FAB: Toward flow-aware buffer sharing on programmable switches

Maria Apostolaki, Laurent Vanbever, Manya Ghobadi

Research output: Chapter in Book/Report/Conference proceedingConference contribution

4 Scopus citations


Conventional buffer sizing techniques consider an output port with multiple queues in isolation and provide guidelines for the size of the queue. In practice, however, switches consist of several ports that share a buffering chip. Hence, chip manufacturers, such as Broadcom, are left to devise a set of proprietary resource sharing algorithms to allocate buffers across ports. This algorithm dynamically adjusts the buffer size for output queues and directly impacts the packet loss and latency of individual queues. We show that the problem of allocating buffers across ports, although less known, is indeed responsible for fundamental inefficiencies in today's devices. In particular, the per-port buffer allocation is an ad-hoc decision that (at best) depends on the remaining buffer cells on the chip instead of the type of traffic. In this work, we advocate for a flow-aware and device-wide buffer sharing scheme (FAB), which is practical today in programmable devices. We tested FAB on two specific workloads and showed that it can improve the tail flow completion time by an order of magnitude compared to conventional buffer management techniques.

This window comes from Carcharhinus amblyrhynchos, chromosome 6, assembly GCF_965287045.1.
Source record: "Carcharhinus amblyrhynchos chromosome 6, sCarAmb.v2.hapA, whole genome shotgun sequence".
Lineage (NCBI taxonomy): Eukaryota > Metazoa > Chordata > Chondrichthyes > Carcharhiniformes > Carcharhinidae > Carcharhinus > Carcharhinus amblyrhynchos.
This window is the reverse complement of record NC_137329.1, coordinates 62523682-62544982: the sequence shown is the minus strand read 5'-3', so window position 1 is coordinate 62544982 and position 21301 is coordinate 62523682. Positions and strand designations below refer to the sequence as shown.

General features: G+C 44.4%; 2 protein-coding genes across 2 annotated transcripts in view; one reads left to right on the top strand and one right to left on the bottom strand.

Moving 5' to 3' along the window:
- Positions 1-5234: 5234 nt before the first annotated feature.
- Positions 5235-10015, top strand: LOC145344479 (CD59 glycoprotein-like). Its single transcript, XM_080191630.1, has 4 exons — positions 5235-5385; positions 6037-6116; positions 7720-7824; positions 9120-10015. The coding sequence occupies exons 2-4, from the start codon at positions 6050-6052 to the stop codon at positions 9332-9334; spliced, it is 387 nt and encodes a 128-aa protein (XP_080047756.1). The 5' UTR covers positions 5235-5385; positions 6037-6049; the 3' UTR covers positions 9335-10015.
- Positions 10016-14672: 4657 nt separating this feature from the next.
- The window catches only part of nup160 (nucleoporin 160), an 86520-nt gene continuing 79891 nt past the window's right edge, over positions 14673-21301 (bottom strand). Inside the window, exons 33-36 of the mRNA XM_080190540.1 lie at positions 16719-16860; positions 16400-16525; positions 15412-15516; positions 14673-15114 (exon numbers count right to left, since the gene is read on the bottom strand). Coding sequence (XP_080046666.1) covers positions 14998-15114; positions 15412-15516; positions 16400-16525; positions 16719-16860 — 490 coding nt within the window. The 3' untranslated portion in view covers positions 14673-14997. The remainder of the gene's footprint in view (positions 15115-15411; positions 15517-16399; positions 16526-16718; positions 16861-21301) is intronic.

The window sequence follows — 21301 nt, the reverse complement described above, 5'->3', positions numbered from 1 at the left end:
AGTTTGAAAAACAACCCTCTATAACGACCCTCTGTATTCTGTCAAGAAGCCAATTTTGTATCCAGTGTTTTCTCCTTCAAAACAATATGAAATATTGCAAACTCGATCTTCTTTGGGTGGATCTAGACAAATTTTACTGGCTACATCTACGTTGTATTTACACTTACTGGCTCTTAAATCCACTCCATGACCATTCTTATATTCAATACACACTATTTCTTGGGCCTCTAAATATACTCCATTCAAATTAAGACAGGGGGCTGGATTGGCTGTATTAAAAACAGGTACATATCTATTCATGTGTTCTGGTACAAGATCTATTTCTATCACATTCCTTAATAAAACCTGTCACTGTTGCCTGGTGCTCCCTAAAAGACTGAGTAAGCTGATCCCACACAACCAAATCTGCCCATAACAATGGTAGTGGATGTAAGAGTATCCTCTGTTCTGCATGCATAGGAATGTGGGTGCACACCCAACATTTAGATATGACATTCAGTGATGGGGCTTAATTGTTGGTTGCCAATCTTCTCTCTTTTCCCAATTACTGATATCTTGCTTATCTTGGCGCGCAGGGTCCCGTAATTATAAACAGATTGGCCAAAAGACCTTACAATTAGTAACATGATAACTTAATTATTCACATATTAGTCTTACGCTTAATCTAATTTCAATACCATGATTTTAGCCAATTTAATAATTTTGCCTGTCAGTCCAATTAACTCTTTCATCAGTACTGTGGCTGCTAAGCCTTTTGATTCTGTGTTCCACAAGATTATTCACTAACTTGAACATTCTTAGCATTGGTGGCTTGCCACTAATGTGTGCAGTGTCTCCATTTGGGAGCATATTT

Original languageEnglish (US)
Title of host publicationProceedings of the 2019 Workshop on Buffer Sizing, BS 2019
PublisherAssociation for Computing Machinery
ISBN (Electronic)9781450377454
StatePublished - Dec 2 2019
Externally publishedYes
Event2019 Workshop on Buffer Sizing, BS 2019 - Palo Alto, United States
Duration: Dec 2 2019Dec 3 2019

Publication series

NameACM International Conference Proceeding Series


Conference2019 Workshop on Buffer Sizing, BS 2019
Country/TerritoryUnited States
CityPalo Alto

All Science Journal Classification (ASJC) codes

  • Software
  • Human-Computer Interaction
  • Computer Vision and Pattern Recognition
  • Computer Networks and Communications


  • Buffer management
  • Data center
  • Dynamic buffer threshold
  • Dynamic partitioning
  • Memory utilization
  • Programmable data plane
  • QoS guarantees
  • Resource allocation
  • Shared-memory switch


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